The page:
On the X axis you see the ranges of the values of variable of interest, from around -30 to about +40. On the Y axis you see the density plot. I want to show this same figure by group, however, and the bins are not currently transparent. You won’t be able to tell one group from another. So, in Stata, you need to use the “twoway histogram” option instead of just “histogram” and specify transparent colors of the figure using the %NUMBER notation. We’ll also add a legend. We’ll set the scheme to s1mono to get rid of the ugly default blue surrounding box as well. Example:

```
// set the scheme to s1mono:
set scheme s1mono
// now make your histogram:
twoway ///
(hist myvariable if group==0, color(blue%30)) ///
(hist myvariable if group==1, color(red%30)) ///
, ///
legend(order(1 "Group==0" 2 "Group==1"))
```

Here’s what you get:

You can modify things as needed. Something you might consider is changing the density to count or frequency, which is done by adding “frequency” or “percent” after the commas but before the colors. You might also opt to select different colors, which you can read about selection of colors in this editorial I wrote with Mary Cushman.

## Considerations for designing histograms

One question is how many bins you want. I found this nice 2019 article by Regina L. Nuzzo, PhD (PDF link, PubMed listing) that goes over lots of considerations for the design of histograms. I specifically like the Box, which lists equations to determine number of bins and bid width. In general, if you have too many bins, your data will look choppy:

```
// using 100 bins here
twoway ///
(hist myvariable if group==0, color(blue%30) bin(100)) ///
(hist myvariable if group==1, color(red%30) bin(100)) ///
, ///
legend(order(1 "Group==0" 2 "Group==1"))
```

And if you have too few, you won’t be able to make sense of the overall structure of the data.

```
// using 2 bins here
twoway ///
(hist myvariable if group==0, color(blue%30) bin(2)) ///
(hist myvariable if group==1, color(red%30) bin(2)) ///
, ///
legend(order(1 "Group==0" 2 "Group==1"))
```

Be thoughtful about how thinly you want to splice your data.

### What about histograms on a log scale?

You might have some sort of skewed variable that you want to show on a log scale. The easiest way to do this is to (1) make a log-transformed variable of this, and (2) make a histogram of the log-transformed variable. For part #2, you’ll want to print the labels of the original variable in their log-transformed spot, otherwise you’ll wind up with labels for the log-transformed variable, which are usually not easy to interpret. See the `=log(number)’ trick below for how to drop non-log transformed labels in log-transformed spots.

```
// clear dataset and make skewed variable
clear all
set obs 1000
gen variable = 10+ ((rbeta(2, 10))*100)
// visualize non-log transformed data
twoway ///
(hist variable) ///
, ///
xlab(10 "10" 20 "20" 30 "30" 40 "40" 50 "50" 60 "60")
// make a long-transformed variable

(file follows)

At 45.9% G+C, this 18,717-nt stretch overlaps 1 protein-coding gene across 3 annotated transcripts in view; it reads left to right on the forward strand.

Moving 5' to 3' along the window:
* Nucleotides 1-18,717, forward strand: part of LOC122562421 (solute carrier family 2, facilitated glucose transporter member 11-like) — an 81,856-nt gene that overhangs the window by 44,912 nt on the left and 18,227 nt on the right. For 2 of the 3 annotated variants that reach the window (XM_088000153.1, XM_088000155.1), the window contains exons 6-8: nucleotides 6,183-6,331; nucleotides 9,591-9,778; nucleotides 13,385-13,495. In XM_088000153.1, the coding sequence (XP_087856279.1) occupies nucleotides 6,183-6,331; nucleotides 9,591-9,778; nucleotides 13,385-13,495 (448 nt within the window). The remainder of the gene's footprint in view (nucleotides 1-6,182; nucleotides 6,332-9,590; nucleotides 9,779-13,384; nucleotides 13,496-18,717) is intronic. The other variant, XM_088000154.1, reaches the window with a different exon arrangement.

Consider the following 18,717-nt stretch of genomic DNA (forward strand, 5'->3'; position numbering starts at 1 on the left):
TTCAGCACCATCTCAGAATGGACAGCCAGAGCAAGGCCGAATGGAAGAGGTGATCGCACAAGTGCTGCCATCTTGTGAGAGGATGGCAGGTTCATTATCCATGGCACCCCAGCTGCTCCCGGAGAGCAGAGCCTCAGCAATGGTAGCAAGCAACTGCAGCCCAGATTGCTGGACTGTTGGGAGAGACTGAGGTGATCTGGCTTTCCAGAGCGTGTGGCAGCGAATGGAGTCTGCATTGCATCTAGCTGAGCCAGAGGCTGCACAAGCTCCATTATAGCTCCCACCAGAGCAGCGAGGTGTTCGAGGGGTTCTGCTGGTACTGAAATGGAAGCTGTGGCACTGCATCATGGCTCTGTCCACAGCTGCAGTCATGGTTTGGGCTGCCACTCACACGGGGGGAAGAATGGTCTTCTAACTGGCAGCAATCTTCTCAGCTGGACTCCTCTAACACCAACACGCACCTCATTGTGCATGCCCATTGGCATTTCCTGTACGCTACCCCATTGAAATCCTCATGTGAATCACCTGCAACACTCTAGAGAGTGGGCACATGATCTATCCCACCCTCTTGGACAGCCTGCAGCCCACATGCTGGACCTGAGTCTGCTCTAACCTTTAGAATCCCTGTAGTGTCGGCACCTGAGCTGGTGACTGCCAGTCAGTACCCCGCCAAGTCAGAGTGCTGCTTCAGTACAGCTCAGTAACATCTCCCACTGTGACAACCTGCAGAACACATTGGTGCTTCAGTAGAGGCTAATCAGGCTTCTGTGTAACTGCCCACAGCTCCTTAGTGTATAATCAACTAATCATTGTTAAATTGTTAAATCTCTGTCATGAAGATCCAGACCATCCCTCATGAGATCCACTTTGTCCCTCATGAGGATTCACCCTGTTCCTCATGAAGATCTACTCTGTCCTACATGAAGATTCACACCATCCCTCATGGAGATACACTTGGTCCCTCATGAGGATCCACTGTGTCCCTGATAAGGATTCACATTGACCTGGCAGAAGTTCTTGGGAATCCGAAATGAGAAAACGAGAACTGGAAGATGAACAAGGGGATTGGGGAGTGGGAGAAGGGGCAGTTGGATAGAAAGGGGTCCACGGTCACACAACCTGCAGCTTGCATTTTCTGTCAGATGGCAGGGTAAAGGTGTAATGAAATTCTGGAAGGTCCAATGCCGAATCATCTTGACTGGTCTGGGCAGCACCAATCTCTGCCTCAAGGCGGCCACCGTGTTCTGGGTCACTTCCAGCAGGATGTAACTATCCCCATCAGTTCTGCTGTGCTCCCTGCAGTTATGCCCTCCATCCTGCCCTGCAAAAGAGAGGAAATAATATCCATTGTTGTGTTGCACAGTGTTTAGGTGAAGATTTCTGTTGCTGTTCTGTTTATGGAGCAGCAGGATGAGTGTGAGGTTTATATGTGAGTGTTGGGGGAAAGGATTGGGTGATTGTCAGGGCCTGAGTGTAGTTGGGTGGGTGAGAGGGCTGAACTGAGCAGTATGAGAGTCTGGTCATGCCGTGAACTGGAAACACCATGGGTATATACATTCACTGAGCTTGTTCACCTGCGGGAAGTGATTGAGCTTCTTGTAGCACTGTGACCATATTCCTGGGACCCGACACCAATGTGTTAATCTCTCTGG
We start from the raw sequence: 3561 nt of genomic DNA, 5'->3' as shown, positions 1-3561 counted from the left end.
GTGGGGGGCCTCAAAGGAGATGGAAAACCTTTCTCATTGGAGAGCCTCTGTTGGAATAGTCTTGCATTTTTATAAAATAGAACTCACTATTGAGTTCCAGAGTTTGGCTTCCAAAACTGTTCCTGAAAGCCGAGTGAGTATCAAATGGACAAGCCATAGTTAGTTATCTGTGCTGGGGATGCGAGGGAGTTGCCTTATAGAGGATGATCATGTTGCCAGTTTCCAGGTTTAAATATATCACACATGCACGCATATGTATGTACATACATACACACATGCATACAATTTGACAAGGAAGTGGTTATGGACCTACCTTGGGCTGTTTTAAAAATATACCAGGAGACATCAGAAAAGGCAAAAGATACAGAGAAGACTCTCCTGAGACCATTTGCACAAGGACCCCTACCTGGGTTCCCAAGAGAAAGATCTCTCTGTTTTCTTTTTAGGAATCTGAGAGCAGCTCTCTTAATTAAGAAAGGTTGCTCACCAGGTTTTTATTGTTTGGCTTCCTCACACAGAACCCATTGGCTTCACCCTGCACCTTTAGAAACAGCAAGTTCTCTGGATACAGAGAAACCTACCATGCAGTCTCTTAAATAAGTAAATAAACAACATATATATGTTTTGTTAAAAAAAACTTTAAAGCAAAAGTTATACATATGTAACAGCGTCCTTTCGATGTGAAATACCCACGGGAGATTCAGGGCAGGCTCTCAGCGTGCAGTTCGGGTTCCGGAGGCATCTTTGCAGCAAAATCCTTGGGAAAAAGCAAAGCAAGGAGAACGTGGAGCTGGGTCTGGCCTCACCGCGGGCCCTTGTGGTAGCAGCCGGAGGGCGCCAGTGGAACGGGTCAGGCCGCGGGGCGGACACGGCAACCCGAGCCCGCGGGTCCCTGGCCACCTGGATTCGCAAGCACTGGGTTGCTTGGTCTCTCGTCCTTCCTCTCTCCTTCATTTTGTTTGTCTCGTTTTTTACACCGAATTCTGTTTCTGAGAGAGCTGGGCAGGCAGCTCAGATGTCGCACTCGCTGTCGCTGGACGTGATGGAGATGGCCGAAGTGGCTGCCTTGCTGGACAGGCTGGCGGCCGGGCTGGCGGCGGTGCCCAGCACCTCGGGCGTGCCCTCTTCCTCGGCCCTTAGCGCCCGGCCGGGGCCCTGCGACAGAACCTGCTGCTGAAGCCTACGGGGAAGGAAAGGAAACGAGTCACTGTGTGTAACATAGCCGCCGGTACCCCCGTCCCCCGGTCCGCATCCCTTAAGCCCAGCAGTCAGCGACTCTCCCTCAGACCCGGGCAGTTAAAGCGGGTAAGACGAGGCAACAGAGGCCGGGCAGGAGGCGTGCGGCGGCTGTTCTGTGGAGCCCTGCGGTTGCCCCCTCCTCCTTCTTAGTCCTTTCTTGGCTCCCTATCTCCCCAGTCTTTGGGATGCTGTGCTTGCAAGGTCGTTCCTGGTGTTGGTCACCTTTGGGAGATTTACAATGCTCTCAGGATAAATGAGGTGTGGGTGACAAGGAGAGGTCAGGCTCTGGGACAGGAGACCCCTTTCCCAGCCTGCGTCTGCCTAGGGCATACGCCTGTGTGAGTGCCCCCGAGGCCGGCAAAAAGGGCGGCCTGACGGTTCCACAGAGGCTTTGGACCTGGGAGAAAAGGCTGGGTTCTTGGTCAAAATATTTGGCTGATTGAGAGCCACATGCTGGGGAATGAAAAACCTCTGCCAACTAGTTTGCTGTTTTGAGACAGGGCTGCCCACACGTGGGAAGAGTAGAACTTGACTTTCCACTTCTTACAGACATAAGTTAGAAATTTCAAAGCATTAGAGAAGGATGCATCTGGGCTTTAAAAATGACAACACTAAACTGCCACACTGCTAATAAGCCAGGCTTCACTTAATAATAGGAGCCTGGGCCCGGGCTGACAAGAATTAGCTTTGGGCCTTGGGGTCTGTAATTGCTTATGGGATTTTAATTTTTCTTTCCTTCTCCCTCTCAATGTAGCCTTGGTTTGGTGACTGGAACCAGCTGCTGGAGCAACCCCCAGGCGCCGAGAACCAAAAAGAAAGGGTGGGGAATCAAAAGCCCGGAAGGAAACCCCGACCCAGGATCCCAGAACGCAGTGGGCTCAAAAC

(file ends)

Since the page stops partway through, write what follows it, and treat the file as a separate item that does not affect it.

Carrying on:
gen logvariable=log(variable)
// visualize non-log transformed data
// plop the labels in the spots where the "original" labels should be
twoway ///
(hist logvariable) ///
, ///
xlab(`=log(10)' "10" `=log(20)' "20" `=log(30)' "30" `=log(40)' "40" `=log(50)' "50" `=log(60)' "60")
```

Here’s the raw variable.

Here is the histogram of the log transformed variable. Notice that the 10-60 labels are printed in the correct spots with the `=log(NUMBER)’ code above.

## 3. Kernel density plots

Kernel density plots are similar to histograms, except it shows a smoothed line over your data’s distribution. Histograms are less likely to hide outliers since kernel density plots can smooth over outliers. The code for a kernel density plot in Stata is nearly identical to the “twoway hist” code above.

```
twoway ///
(kdensity myvariable if group==0, color(blue%30)) ///
(kdensity myvariable if group==1, color(red%30)) ///
, ///
legend(order(1 "Group==0" 2 "Group==1"))
```

Output:

You can even combine histograms and kernel density plots!

```
twoway ///
(hist myvariable if group==0, color(blue%30)) ///
(hist myvariable if group==1, color(red%30)) ///
(kdensity myvariable if group==0, color(blue%30)) ///
(kdensity myvariable if group==1, color(red%30)) ///
, ///
legend(order(1 "Group==0" 2 "Group==1"))
```

I’ve never done this myself for a manuscript, but just showing that it’s possible.

### Using kdens to make kernel density plots that use pweights

You might need to make kernel density plots that use pweighting. There’s a –kdens– package that allows you to do that, which requires –moremata– to be installed. Here’s how you can make a pweighted kernel density plot with kdens.

```
// only need to install once:
ssc install moremata
ssc install kdens
// load nhanes demo code
webuse nhanes2f, clear
// now svyset the data and use kdens to make a weighted plot
svyset psuid [pw=finalwgt], strata(stratid)
twoway kdens weight [pw=finalwgt]
```

And you’ll get this!

## 4. Boxplots

Boxplots are handy at showing distributions of multiple groups all at once. This is a nice overview of what all of the bits of the figure means. Briefly, there’s a box that is the median and IQR. There are some lines sticking out that are the upper and lower adjacent lines, which are the 75th percentile + (1.5*the width of the IQR range) and 25th percentile – (1.5*the width of the IQR range). Dots outside these ranges are the outliers.

Making boxplots is simple in stata using the –graph box– command. My one piece of advice is to be aware of the by() and over() commands since they can help you stitch together boxplots in interesting ways. Example code follows.

```
sysuse bplong, clear
graph box bp
graph box bp, over(sex)
graph box bp, by(sex)
graph box bp, by(agegrp) over(sex)
graph box bp, by(sex) over(agegrp)
```

No subcommands

Subcommand: , over(sex)

Subcommand: , by(sex)

Subcommand: , by(agegrp) over(sex)

Subcommand: , by(sex) over(agegrp)